A ghost town
Mystique surrounds former station

Kerry McCluskey
Northern News Services

RESOLUTION ISLAND (Oct 11/99) - As is the case with all ghost towns, Resolution Island is a bit eerie.

Vacant, ominous looking buildings haunt the landscape in various stages of disrepair, massive satellite dishes ring with the memory of Cold War tactics, and on just the right cold and windy night, employees almost swear they can hear the raucous laughter of the some 200 United States Air Force officials that used to call the island home.

While it sounds like the perfect setting in which to launch a ghost story, not all of the mystique has fiction as its base.

In fact, Scott Mitchell, the head of the Department of Indian Affairs and Northern Development's contaminated site's office, said that in the years he's been snooping around Resolution Island, he's had the opportunity to unearth some fairly suspicious facts.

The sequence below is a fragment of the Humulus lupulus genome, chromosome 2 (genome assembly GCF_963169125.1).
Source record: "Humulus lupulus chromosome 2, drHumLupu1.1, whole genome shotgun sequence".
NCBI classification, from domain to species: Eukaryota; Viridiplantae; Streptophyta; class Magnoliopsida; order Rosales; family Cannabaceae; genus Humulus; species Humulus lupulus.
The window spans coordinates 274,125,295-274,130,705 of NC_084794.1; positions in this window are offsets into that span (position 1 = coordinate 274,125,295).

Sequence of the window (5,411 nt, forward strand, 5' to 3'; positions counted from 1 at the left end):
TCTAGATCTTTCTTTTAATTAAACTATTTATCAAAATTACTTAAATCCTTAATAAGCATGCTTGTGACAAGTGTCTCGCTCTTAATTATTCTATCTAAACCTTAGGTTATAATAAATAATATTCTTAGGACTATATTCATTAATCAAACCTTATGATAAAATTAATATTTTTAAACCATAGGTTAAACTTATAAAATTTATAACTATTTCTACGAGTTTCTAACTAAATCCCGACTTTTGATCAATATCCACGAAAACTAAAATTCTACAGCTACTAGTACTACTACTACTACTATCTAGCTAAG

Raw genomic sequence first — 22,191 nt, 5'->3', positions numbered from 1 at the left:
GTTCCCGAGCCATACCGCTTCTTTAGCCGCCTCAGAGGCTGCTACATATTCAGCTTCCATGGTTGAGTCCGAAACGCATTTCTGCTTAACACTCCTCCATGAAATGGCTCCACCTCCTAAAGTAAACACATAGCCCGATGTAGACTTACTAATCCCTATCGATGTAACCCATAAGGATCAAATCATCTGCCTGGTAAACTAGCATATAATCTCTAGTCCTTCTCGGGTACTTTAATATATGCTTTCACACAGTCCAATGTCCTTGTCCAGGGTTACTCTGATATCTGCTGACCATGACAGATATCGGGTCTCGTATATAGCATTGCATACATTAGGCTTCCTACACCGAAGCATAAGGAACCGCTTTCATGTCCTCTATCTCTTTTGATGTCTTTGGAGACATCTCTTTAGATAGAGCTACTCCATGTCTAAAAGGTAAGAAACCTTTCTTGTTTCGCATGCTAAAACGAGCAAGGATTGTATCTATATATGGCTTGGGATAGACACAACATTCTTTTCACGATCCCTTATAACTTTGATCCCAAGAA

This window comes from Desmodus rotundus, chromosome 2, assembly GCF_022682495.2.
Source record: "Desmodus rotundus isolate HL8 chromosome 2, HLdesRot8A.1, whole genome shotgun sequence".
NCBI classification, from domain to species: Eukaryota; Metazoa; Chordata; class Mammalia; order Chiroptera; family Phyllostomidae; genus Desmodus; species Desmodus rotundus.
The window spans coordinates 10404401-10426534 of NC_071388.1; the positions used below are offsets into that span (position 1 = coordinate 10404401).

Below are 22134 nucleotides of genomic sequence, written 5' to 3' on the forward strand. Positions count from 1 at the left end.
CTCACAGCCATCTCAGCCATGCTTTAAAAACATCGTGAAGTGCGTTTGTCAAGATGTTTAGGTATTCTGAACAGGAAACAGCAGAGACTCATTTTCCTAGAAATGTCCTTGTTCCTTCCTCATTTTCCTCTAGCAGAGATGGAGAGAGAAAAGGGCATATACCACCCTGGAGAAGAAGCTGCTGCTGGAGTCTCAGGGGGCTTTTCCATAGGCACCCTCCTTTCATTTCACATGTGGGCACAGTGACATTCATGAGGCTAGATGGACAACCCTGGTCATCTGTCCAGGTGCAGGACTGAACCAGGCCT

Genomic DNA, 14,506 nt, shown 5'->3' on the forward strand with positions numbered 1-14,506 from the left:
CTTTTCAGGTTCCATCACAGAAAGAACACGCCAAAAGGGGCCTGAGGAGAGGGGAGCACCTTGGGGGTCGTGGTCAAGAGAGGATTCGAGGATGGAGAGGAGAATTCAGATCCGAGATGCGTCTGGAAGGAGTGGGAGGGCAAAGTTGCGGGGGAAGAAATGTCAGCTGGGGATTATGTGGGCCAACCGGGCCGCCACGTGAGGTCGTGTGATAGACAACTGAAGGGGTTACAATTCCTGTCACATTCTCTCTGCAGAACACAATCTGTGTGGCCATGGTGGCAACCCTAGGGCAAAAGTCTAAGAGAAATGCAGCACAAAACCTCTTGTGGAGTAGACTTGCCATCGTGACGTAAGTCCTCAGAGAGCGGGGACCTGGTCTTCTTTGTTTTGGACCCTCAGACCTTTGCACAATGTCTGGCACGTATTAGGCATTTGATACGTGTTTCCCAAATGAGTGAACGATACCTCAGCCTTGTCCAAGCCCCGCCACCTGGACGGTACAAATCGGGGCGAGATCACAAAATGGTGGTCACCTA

"There's no written history of exactly what happened here, but the more you look around, the more you see things," said Mitchell.

Like the direction the satellite dishes point, for example.

According to Mitchell, the USAF said they used the island as a pole vault station in the 1950s and '60s. That means it was set up to intercept messages coming off the DEW line. But the actual direction the dishes point completely contradicts that.

"If you look at the orientation of the dishes, they don't point at the DEW line, they don't point at the south. They point over towards Europe. So the theory came out that they must have been listening to the Russians."

And to the great satisfaction of all the conspiracy theorists employed on the island, Scott said they received confirmation of their belief this summer.

"People have given us faint clues, but a guy that was here this summer was a civilian contractor and he worked here for a few months way back when. He knew what the radio equipment was for. He told us that yes, they actually did listen to the Russians and yes, they did used to listen to submarines here."

Submarines, who said anything about submarines?

Mitchell did, and again to his satisfaction, it was confirmed this summer by that same former employee.

"Each person takes the story a bit further. We also say the Americans put fog generators on the island. We always said the only reason they put this site here was because they knew the Russians would never be able to find it."